While February was officially designated Black History Month in the U.S. in 1976 and Canada in 1995, there are still a number of misconceptions about its origin and purpose.
For example, many people are under the impression that Black History Month dates back to the 1950s - 1960s civil rights movement.
Black History Month (originally Negro History Week) actually pre-dates the launch of the civil rights movement by almost 3 decades.
How Black History Month Began
In 1926, Dr. Carter G. Woodson, an African-American scholar, historian, educator, author, and staunch Republican from West Virginia, started Negro History Week. Known as "the Father of Black History," Dr. Carter G. Woodson, the son of slaves, was the 2nd African-American to earn a PhD from Harvard University (in 1912). (Dr. W.E.B. Dubois was the first.)
At the time, schools didn't teach students about the contributions of Americans of African heritage. Dr. Woodson lobbied educators to expand their curriculum. As part of these efforts, in February, 1926, Negro History Week was born. (February was selected to coincide with the birthdays of Frederick Douglass and President Abraham Lincoln.)
Goals of Black History Month
Dr. Woodson's goals were to:
- showcase the history and accomplishments of Americans with African heritage
- foster cross-cultural understanding
In 1970, Kent State University hosted the first Black History Month. In conjunction with the U.S. bi-centennial in 1976, President Gerald Ford persuaded the U.S. government to officially recognize Black History Month.
Black History Month Event Ideas
Here are 8 ideas for Black History Month events:
- Fashion Events.
Macy's is hosting Soul Era of Black Style, a series of panels and receptions showcasing the work of African-American designers of the 1970s and 1980s.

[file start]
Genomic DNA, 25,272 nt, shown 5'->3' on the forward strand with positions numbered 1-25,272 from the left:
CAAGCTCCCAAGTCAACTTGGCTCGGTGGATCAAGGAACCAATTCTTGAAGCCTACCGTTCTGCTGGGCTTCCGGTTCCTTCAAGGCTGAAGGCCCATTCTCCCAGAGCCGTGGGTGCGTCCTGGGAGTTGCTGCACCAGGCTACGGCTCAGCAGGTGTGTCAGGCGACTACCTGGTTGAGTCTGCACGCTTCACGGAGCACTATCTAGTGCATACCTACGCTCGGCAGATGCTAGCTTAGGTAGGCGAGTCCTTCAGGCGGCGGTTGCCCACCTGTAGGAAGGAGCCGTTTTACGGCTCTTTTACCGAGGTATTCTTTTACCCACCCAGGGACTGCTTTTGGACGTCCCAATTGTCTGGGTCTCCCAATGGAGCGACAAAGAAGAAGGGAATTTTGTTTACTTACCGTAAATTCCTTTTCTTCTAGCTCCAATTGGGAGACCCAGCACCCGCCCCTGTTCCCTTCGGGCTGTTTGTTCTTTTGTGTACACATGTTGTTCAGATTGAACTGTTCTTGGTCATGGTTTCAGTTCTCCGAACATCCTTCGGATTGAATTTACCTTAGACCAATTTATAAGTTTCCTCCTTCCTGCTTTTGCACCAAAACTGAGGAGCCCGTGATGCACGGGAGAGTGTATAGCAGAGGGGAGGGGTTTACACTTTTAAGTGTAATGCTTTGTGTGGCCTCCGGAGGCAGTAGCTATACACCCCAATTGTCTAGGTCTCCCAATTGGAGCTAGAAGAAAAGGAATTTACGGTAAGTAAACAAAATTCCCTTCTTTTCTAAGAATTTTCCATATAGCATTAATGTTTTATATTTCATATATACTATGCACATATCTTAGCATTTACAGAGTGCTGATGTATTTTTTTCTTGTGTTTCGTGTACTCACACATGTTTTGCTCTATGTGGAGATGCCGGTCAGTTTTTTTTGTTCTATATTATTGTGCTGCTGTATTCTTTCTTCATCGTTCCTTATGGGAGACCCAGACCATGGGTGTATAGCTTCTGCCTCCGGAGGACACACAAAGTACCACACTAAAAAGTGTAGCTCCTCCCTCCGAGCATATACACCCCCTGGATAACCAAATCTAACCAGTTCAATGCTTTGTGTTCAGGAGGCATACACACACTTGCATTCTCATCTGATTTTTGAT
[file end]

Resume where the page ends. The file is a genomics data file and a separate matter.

- Culinary Events.
Many restaurants have special African-American menus during Black History Month. Mansfield and Richland County has announced that Ohio State Mansfield and NC State College will be hosting the 14th Annual Soul Food Dinner.
Albuquerque, New Mexico hosts an annual Taste of Soul Week.
- Film Festivals and Events.
Films about historical events or by African-American filmmakers are great conversation starters. Chicago Urban League is hosting its 4th annual Black History Month film festival with free screenings every Tuesday.
- Theatrical Productions.
Black History Month is an ideal opportunity to produce plays by African-American playwrights. Suggestions include plays by August Wilson, Stephen Adly Guirgis, Lorraine Hansberry, and Ed Bullins.
- Black History Symposiums.
Symposiums provide an opportunity for attendees to interact with historians and scholars and learn more about the contributions of Americans of African heritage.
- Athletic Events.
Black History month is an ideal time to invite local athletes to be guests of honor at special events.
America has given the world the gift of so many musical genres. Events showcasing the history of R&B, soul music, jazz, and, for the younger crowd, rap and hip-hop add a feeling of fun to Black History Month. Let's not forget the classics including the music of African-American composer, Scott Joplin, and the classical performances of trumpeter, Wynton Marsalis and songstress Marian Anderson.
The modern and classical works of African-American dance troupes like Alvin Ailey and the Dance Theater of Harlem are a perfect fit for Black History Month. This work can be showcased through performances, panels, workshops, and exhibits.
This touring exhibit is on display at the Fort Wayne Museum of Art through March 15, 2015.
In October, Black History Month is celebrated in the UK. There are over 4,700 Black History Month events in the UK
Since February 2006, Initiative Schwarze Menschen in Deutschland has celebrated the contributions of the 300,000 to 500,000 people with African heritage in Germany.
For more tips, also consult Special Events American-Style.
Photo Credits: Maryland Government Pics